Crime Library: Criminal Minds and Methods

Traci Lords

Rise and Fall

Lords quickly became a star, with top billing on a string of films made in 1985 and '86, when she won several porn Oscars.

Porn videophiles have counted more than 100 Traci Lords titles. She claims she did fewer than 30 porn video shoots. Sex scenes were cut, spliced and repackaged repeatedly.

Her final film, Traci, I Love You, was shot in Paris on May 8, 1986, the day after her 18th birthday. It was her only legal porno movie.

Traci Lords, recent photo
Traci Lords, recent photo

Lords estimates she earned just $35,000 during her years in porn. Producers say the total was more than $1 million. She says the years are a hazy blur from the vodka she drank and cocaine she snorted to cope. According to Lords, she was addicted to both by the date of the FBI raid, a few days after she returned from France.

Her arrest prompted Lords to take stock of her young life. She weighed just 90 pounds. She was ashamed of the attention she had brought on her mother and three sisters.

Lords said she apologized to her family, checked into a drug and alcohol rehab program and hired a therapist "because I was literally losing my mind." She was never charged with a crime. She cooperated with law enforcement, providing details of her contacts with producers, Jim South and others in the porno industry.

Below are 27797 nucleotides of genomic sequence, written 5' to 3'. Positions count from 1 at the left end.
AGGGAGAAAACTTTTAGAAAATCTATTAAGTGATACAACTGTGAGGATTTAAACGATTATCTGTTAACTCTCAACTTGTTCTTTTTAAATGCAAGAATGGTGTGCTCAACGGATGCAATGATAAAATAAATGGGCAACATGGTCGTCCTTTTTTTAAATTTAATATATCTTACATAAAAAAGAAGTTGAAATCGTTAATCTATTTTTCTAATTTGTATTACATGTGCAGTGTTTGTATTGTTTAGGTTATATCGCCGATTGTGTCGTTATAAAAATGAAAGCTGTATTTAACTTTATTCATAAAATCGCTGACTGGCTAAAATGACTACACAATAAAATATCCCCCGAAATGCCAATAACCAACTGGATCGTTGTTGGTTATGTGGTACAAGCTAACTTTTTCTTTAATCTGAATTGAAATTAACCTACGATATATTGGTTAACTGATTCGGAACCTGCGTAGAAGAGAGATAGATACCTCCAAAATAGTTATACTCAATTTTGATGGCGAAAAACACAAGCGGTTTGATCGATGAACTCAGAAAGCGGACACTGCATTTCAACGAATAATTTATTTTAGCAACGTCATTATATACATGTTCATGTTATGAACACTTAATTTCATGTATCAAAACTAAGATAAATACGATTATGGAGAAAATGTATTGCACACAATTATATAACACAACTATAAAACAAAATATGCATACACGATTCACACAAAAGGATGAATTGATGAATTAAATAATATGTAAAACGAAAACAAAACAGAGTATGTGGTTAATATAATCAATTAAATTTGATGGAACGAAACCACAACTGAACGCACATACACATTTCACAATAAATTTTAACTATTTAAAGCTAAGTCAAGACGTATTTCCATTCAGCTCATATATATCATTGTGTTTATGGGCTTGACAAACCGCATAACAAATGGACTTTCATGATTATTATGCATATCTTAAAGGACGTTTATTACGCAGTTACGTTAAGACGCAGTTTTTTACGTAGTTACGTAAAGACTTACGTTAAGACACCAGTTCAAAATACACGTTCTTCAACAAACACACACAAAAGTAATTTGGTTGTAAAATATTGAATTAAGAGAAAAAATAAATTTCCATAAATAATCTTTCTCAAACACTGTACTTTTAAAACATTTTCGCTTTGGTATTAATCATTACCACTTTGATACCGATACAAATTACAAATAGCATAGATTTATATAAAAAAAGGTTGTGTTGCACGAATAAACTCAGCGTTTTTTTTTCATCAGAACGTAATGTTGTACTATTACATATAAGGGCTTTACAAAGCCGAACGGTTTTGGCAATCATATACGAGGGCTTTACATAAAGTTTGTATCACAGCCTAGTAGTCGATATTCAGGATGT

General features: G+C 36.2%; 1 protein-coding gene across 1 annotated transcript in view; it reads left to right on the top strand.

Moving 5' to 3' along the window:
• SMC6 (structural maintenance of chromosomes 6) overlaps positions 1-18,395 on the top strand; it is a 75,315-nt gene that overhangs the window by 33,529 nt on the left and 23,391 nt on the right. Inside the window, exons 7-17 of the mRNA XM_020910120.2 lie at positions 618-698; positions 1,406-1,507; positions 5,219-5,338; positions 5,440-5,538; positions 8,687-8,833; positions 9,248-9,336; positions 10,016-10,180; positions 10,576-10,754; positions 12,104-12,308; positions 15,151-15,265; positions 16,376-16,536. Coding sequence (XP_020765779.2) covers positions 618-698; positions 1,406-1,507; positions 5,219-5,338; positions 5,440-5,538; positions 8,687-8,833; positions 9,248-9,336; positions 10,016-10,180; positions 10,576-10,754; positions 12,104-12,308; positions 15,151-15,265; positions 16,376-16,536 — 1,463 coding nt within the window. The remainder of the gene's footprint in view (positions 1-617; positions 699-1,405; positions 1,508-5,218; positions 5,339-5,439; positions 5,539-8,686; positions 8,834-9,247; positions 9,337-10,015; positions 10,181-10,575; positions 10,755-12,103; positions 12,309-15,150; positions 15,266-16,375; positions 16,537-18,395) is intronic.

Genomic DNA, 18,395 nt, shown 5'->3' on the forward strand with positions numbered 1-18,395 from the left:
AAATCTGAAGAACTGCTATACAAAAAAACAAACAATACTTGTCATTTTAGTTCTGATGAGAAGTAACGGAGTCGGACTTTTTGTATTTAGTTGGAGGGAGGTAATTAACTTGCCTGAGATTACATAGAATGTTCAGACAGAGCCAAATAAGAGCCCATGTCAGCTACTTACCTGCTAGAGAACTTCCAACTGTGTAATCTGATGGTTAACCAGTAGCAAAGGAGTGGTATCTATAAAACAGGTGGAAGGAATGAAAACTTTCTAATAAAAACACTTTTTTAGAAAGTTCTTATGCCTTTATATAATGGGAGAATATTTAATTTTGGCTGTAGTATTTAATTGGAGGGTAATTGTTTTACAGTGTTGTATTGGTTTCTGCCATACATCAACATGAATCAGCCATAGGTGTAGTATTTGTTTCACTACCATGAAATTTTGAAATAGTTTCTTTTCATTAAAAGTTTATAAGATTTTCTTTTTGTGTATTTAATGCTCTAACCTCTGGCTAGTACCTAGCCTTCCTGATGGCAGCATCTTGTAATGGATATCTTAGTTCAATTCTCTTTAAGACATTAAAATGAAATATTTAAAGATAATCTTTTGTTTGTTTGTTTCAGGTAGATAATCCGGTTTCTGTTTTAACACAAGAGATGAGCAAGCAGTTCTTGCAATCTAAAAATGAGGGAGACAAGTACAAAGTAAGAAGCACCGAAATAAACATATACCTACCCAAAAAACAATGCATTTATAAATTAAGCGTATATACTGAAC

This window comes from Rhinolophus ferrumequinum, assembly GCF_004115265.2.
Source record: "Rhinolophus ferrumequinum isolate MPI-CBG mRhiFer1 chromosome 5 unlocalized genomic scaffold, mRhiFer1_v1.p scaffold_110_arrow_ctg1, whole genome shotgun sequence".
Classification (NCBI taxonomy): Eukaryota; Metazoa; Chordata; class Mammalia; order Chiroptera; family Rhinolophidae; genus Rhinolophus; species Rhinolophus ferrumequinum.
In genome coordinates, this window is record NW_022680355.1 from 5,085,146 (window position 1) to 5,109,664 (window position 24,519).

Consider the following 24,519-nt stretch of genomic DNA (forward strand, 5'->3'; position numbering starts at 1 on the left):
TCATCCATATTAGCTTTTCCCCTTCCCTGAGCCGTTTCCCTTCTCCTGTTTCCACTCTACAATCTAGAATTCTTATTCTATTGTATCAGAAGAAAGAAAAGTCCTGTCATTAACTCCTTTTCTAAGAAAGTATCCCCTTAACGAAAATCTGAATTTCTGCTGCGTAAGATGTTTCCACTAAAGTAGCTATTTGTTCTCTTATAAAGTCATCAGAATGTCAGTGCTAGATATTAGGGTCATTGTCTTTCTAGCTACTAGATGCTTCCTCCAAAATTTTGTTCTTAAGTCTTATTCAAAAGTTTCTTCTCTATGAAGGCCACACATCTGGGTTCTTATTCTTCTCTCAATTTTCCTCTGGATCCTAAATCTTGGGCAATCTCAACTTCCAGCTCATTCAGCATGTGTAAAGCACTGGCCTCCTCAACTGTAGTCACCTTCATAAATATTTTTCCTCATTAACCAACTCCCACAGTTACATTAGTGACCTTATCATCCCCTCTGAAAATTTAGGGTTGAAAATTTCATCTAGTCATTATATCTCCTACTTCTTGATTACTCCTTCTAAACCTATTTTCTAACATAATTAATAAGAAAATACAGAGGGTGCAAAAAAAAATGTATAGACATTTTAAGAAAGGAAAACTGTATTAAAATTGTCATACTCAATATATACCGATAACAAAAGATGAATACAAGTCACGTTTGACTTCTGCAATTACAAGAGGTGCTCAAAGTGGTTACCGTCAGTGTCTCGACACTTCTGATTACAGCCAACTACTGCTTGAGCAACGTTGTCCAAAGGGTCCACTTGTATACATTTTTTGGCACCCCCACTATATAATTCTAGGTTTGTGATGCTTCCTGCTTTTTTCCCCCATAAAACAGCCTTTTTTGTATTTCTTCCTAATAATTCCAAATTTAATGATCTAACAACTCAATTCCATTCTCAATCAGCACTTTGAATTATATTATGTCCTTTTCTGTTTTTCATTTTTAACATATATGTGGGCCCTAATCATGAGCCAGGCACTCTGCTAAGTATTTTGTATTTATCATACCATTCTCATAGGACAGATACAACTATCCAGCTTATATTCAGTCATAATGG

She caused a spotlight to shine on the porn business, which until then had enjoyed a low public profile. Authorities served search warrants and subpoenas at pornography production, marketing and distribution firms on the east and west coasts.

South and two producers were indicted for sexual exploitation of a minor, and the government tried to build a federal racketeering case against those who knowingly utilized underage talent in their porn productions. They beat the case, although they say they spent more than $1 million doing so.

The Lords videotapes were declared a violation of child pornography laws, and federal government ordered them pulled from circulation and destroyed, costing the porn industry millions of dollars.

The lone criminal conviction was against Rubin Gottesman, owner of X-Citement Video of Van Nuys, Calif., who was convicted of "knowingly" shipping Lords videos in violation of the federal order. Gottesman appealed, arguing that the language of the law was confusing. Ultimately, the United States Supreme Court upheld his conviction in 1994.

Gottesman apparently was not the only one to ignore the order to destroy the Lords tapes, however. A black market for Lords videotapes thrives today, and her blue work is readily available in parts of Europe, where the minimum legal age for pornographic work is younger.

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